Alzheimer Disease & Dementia
Dementia means loss of the functioning of the mind. Alzheimer Disease (AD) is the most common form of dementia, but demenia can also be produced by cerebrovascular disease (strokes or multi-infarct dementia), Lewy Body Disease (Parkinson Dementia), Fronto-temporal Demenita (Pick Disease) and many less common causes.
The German physician Alois Alzheimer first described the disease named for him in 1906 after studying a patient named Auguste D., who is pictured on the left. He also described the changes in the brain by studying Auguste's brain at the autopsy.
The earliest sign of AD is usually failure of memory. Although normally our memory worsens with age, if memory fails to the extent that it is seriously impacting the patient's ability to function socially, occupationally, or in performing their activities of daily living, then it has reached the point of dementia.
Often, if not usually, the patients themselves are poorly aware of the changes that are affecting them. It is the family that becomes aware and it is the family that seems to suffer the most when a loved one is affect.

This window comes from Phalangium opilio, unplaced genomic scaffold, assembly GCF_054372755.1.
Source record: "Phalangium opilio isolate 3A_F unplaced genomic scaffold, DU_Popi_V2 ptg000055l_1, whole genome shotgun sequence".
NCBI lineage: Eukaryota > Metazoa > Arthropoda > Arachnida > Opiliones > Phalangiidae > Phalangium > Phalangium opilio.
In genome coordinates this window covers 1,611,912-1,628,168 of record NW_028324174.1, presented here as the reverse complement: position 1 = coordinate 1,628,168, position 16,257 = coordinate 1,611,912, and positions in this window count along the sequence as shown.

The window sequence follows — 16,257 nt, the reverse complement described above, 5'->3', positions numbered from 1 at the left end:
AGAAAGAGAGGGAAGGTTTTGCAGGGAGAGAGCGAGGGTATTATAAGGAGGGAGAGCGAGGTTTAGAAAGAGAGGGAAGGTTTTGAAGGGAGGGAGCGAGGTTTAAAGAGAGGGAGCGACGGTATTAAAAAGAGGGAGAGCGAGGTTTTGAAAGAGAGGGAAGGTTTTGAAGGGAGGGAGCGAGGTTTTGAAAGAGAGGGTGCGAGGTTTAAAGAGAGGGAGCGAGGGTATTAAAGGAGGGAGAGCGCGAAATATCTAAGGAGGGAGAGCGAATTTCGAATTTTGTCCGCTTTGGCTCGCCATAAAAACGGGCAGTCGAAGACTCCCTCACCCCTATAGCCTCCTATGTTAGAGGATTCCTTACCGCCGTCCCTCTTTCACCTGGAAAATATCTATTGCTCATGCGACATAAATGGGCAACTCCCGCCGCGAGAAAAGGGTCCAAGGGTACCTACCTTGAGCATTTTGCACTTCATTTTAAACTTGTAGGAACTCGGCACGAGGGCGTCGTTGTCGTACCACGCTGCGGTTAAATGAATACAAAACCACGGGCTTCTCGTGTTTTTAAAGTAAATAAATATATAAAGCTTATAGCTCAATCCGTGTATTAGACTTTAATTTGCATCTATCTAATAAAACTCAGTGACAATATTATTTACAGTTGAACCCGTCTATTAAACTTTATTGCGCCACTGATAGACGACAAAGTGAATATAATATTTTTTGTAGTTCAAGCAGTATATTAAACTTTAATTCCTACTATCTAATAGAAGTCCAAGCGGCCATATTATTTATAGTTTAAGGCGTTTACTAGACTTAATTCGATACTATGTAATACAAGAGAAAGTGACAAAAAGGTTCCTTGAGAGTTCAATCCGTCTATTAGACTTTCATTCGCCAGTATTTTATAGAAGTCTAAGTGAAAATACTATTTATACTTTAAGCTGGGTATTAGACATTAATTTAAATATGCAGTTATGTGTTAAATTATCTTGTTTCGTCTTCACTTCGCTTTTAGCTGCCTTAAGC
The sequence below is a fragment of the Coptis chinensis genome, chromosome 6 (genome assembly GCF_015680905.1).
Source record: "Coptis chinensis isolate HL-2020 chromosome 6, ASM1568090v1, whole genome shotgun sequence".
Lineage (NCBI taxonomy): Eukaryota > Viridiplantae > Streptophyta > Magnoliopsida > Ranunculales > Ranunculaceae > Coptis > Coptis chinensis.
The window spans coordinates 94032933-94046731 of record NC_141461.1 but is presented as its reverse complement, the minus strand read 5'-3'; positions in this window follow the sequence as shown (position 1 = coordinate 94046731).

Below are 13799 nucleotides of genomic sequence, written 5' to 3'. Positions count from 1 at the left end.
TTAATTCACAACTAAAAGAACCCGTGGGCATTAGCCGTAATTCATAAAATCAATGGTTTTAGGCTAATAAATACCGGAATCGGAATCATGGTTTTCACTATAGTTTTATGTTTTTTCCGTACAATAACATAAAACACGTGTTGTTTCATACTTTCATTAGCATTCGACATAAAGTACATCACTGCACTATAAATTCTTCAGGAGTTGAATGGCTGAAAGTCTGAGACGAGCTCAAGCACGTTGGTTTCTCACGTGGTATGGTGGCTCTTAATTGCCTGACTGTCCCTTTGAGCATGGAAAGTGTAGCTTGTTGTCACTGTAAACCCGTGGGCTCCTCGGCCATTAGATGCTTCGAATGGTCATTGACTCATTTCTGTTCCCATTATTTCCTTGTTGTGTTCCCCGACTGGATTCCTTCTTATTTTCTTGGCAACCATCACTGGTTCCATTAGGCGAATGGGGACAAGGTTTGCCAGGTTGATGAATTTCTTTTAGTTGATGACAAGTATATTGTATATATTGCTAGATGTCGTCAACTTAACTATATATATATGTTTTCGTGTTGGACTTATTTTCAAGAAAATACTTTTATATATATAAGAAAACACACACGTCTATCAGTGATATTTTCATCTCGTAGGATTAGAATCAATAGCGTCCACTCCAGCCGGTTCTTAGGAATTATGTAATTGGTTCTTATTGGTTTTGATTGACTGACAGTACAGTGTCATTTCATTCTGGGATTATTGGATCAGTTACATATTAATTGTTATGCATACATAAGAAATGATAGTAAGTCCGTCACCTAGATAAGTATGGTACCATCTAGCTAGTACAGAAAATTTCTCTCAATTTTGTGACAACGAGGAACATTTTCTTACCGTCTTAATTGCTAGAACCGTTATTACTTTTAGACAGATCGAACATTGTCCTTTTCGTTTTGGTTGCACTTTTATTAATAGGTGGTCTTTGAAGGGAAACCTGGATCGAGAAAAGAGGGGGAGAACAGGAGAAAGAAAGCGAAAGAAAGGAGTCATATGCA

AD and most other forms of dementia cannot be cured, and are progressive (get worse over time). However, we now have treatments that can improve the functioning and behavior to some extent.
Slices of brain showing a normal brain on the left, a brain from an Alzheimer patient on the right
Useful Dementia Web Sites
- Alzheimer's Association
- Alzheimer's Foundation of America
- American Academy of Neurology Dementia Page
- American Academy of Neurology Alzheimer's Page
- Association for Frontotemporal Dementias
- Creutzfeldt-Jakob Disease Foundation
- Family Caregiver Alliance
- Lewy Body Dementia Association
- Medline Plus (National Library of Medicine)
- National Family Caregivers Association
- National Institute on Aging Alzheimer's Disease Education & Referral Center
- National Institutes of Health Dementia Page
- National Institutes of Health Alzheimer Page
- National Institutes of Health Lewy Body Page
- National Institutes of Health Multi-Infarct Dementia Page
We have looked at these books and recommend them as useful sources of information. Links are included to the Amazon website where they also can often be obtained used at a very nominal price.
Learning to Speak Alzheimer's: A Groundbreaking Approach for Everyone Dealing with the Disease, by Joanne Koenig Coste.